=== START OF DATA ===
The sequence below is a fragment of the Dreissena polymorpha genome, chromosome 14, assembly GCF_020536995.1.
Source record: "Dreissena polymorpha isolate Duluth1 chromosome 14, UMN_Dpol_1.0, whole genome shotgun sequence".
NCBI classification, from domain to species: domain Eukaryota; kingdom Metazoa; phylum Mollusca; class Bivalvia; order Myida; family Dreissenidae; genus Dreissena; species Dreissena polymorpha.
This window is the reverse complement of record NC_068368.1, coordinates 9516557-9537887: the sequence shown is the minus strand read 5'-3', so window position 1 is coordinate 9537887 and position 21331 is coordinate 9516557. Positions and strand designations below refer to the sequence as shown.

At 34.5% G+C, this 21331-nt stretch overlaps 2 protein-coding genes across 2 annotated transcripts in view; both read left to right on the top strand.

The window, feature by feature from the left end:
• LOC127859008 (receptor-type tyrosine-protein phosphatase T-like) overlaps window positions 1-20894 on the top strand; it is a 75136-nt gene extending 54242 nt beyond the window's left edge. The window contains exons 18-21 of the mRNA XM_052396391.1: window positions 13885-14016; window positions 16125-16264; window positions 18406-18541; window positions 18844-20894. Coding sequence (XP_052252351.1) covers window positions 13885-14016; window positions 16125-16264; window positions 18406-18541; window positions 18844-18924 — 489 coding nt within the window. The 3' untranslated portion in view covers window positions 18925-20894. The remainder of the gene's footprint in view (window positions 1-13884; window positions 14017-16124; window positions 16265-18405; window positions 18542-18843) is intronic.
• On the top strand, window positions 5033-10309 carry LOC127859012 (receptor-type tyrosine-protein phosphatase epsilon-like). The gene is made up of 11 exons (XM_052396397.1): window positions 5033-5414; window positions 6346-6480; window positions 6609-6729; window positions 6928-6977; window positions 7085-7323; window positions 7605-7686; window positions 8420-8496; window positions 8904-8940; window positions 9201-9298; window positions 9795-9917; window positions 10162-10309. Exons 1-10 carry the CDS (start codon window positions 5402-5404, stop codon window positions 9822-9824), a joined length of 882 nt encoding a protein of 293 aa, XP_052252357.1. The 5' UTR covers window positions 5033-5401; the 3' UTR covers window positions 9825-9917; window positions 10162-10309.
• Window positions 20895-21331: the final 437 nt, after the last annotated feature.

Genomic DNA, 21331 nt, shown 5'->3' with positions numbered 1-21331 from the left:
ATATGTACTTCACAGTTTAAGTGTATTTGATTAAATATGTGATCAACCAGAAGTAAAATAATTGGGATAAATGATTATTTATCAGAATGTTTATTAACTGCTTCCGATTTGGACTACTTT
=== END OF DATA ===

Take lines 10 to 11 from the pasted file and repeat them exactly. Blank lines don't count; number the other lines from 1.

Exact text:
Genomic DNA, 21331 nt, shown 5'->3' with positions numbered 1-21331 from the left:
ATATGTACTTCACAGTTTAAGTGTATTTGATTAAATATGTGATCAACCAGAAGTAAAATAATTGGGATAAATGATTATTTATCAGAATGTTTATTAACTGCTTCCGATTTGGACTACTTT